Conference paper- In Conservation and Ecological Management of Philippine Lakes in Relation to Fisheries and Aquaculture: Proceedings … Seminar-Workshop held on October 21-23, 1997, INNOTECH, Commonwealth Ave., Diliman, Quezon City, Philippines, 2001 - Aquaculture Department, Southeast Asian Fisheries Development Center; Philippine Council for Aquatic and Marine Research and Development (PCAMRD), Department of Science and Technology; Bureau of Fisheries and Aquatic ResourcesThe backflow of Pasig River into Laguna de Bay was closely monitored beginning April 28, 1997 based on the expected high tide in Manila Bay and the average low lake level of 2.5 m in Station W (N 14°27.7'; E 121°08.5') located at the west lobe of the lake. Saltwater intrusion was first detected during of the highest high tide (i.e., 1.5 m at 1430 h) on April 29. Water from Pasig River flowing into the lake was black and had a characteristic odor of hydrogen sulfide. With the light house (or 'Parola') at the mouth of Pasig River as the reference point, movement of saltwater in the lake was monitored and the area affected estimated with the use of GPS 38 Personal Navigator®. Up to mid May (Week 2), the movement of saltwater into Laguna de Bay was hampered by the intermittent calm weather conditions and moderately strong northeasterly wind ('hanging amihan'). When the wind direction shifted and the southwesterly wind ('hanging habagat') became strong on Week 3 (May 18 to 20), strong water movement and fast diffusion of saltwater into the other parts of the west lobe of the lake were observed. During this period of rapid change in the lake (May 21-24), a high frequency monitoring was conducted in Station W. Fluctuations in chloride ion concentration, conductivity and total dissolved solids, Secchi disc reading, turbidity, dissolved oxygen, and other parameters were noted in the station. Heavy rainfall in the area on May 24-26 and run-offs from the watershed and overflow from the river tributaries increased the lake level. The elevation of the water level resulted in draining out of the lake water into Pasig River to Manila Bay and this practically ended the year's saltwater intrusion into Laguna de Bay. Movement of saltwater reached almost the whole area of the west and central lobes of the lake on the first week of June (week 5) as evidenced by the clearing of water in those areas. It was estimated that clearing of the entire lake because of saltwater movement takes about 2-3 months.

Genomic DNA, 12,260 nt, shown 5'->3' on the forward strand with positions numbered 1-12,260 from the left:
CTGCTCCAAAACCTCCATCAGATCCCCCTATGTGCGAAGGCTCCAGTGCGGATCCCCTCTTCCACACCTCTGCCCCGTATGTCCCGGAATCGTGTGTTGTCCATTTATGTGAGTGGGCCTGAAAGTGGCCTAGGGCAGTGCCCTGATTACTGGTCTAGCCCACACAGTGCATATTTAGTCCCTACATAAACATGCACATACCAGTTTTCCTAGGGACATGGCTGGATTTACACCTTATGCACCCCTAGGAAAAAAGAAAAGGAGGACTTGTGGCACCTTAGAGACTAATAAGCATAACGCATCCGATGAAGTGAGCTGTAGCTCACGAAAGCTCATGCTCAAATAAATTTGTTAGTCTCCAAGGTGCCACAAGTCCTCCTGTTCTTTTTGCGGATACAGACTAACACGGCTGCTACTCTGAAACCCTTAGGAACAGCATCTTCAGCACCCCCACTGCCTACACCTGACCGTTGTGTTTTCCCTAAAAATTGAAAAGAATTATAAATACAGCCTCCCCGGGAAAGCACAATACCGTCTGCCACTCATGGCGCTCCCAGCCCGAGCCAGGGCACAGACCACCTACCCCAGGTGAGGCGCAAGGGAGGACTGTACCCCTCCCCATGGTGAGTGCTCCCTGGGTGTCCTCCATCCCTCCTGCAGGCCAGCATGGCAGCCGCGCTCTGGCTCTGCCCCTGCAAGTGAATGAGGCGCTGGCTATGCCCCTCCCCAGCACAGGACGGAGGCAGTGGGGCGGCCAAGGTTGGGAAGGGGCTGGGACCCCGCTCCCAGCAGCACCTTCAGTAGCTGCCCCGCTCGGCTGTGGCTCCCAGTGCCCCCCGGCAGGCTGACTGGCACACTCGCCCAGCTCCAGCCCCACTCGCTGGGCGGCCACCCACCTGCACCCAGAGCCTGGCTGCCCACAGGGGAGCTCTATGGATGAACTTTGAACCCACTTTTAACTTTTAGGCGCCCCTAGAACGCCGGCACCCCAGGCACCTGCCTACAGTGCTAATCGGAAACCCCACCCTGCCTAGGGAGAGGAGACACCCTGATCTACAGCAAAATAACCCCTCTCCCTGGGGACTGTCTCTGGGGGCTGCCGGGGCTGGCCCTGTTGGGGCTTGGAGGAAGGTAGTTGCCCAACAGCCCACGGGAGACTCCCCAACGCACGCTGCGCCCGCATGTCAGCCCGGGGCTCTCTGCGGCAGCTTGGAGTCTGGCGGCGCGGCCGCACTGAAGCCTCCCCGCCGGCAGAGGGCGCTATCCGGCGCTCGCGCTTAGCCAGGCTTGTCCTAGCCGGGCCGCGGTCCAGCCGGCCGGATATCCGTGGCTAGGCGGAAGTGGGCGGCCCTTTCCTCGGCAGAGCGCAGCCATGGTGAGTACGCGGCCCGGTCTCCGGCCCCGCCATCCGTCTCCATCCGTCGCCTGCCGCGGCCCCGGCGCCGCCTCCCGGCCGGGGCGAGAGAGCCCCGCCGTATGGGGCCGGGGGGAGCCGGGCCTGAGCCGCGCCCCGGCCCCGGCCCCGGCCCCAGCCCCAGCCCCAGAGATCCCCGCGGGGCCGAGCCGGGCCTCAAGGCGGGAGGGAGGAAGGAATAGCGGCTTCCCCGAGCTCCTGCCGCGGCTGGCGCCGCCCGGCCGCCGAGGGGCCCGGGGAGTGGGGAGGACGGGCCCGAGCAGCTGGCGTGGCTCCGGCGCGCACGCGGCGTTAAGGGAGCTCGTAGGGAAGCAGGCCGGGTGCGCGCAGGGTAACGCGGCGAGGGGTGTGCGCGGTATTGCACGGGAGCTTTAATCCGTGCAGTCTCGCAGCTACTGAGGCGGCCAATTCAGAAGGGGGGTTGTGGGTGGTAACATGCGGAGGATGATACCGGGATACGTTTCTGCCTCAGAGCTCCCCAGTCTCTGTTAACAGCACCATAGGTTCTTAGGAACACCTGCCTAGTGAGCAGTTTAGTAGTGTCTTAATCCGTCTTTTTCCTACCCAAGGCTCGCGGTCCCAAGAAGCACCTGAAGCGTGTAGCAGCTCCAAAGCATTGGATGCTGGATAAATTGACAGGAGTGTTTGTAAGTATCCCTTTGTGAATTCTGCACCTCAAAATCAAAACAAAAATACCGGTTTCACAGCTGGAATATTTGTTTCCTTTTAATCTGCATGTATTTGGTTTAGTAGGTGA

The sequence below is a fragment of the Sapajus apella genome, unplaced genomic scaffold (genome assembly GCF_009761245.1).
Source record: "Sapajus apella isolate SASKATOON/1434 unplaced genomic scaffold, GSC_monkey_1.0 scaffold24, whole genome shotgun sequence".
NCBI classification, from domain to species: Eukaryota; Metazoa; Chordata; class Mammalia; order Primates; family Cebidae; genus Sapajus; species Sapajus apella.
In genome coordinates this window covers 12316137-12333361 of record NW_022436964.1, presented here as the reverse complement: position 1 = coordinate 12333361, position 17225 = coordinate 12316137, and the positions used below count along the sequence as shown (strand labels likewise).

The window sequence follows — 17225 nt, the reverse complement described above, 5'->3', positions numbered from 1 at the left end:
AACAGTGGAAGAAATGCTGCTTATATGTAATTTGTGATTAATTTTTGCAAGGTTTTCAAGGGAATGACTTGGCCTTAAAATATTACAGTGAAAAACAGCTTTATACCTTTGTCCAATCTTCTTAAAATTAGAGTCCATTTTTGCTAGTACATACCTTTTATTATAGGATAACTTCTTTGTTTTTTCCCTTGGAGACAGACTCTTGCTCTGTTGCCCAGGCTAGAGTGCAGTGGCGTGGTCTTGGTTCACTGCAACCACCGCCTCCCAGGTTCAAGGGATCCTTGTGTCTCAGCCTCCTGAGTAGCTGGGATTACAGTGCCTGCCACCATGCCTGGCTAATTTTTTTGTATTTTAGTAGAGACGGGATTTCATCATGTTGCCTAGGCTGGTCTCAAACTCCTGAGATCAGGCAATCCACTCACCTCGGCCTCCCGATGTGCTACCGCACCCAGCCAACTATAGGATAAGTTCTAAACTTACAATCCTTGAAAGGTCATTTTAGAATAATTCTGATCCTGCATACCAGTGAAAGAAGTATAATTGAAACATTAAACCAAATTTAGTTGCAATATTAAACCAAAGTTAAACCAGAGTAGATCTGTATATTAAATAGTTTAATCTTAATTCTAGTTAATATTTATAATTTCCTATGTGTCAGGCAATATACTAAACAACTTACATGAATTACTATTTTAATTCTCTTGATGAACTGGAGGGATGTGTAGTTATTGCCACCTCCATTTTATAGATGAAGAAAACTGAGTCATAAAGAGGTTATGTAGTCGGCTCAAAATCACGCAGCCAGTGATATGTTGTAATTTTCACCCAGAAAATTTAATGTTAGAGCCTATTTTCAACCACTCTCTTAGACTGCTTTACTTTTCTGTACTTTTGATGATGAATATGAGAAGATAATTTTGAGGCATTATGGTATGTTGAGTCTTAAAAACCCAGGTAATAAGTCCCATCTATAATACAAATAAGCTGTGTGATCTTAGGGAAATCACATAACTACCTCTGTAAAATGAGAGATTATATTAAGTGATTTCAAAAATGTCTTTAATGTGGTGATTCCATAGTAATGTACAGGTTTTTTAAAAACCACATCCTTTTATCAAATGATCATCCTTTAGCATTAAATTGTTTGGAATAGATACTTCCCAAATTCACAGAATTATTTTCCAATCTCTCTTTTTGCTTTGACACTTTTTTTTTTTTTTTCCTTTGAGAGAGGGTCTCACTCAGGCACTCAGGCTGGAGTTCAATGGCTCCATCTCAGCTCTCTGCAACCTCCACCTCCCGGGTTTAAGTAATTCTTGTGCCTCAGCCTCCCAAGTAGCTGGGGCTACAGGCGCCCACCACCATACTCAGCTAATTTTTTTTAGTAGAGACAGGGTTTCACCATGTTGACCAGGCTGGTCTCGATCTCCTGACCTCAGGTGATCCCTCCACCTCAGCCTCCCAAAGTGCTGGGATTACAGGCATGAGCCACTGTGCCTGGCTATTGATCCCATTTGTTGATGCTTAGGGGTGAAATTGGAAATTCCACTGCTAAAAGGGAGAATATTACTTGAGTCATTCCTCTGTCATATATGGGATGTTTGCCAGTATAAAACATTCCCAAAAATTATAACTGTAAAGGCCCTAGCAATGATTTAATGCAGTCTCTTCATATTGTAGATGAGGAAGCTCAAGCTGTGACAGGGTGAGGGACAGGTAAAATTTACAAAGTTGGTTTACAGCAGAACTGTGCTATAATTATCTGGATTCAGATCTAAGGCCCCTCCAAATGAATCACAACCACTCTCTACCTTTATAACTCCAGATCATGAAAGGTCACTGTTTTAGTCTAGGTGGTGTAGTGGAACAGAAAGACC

Conference paper- In Conservation and Ecological Management of Philippine Lakes in Relation to Fisheries and Aquaculture: Proceedings … Seminar-Workshop held on October 21-23, 1997, INNOTECH, Commonwealth Ave., Diliman, Quezon City, Philippines, 2001 - Aquaculture Department, Southeast Asian Fisheries Development Center; Philippine Council for Aquatic and Marine Research and Development (PCAMRD), Department of Science and Technology; Bureau of Fisheries and Aquatic ResourcesSince 1976 the Aquaculture Department of the Southeast Asian Fisheries Development Center (SEAFDEC/AQD), through its Binangonan Freshwater Station has been continuously involved in research on various aspects of inland waters, with emphasis on Laguna de Bay. Lakes Paoay, Taal, Sampaloc and Naujan have also been studied to a limited extent. Research efforts focused on monitoring activities of various biological and physico-chemical parameters in the lake; pollution studies; improvement of practices towards an environmentally sound and sustainable aquaculture enterprise; socio-economic impacts of aquaculture on lakeshore communities and other related activities. The Department has been actively collaborating with various national and international agencies as well as non-government organizations in its effort, to improve its research capabilities. The research results have been published in both local and international scientific journals and proceedings.
Environmental Monitoring and Assessment, 1991 - Springer VerlagThe ecological role of seawater intrusion in Laguna de Bay is assessed due to the operation of the Napindan Hydraulic Control Structure (NHCS). Turbidity is recognized as one limiting factor in the lake's biological productivity. Hence, to stop the natural backflow of seawater to Laguna de Bay removes one important contributory factor in facilitating an early water clearing of Laguna de Bay for a higher annual biological productivity.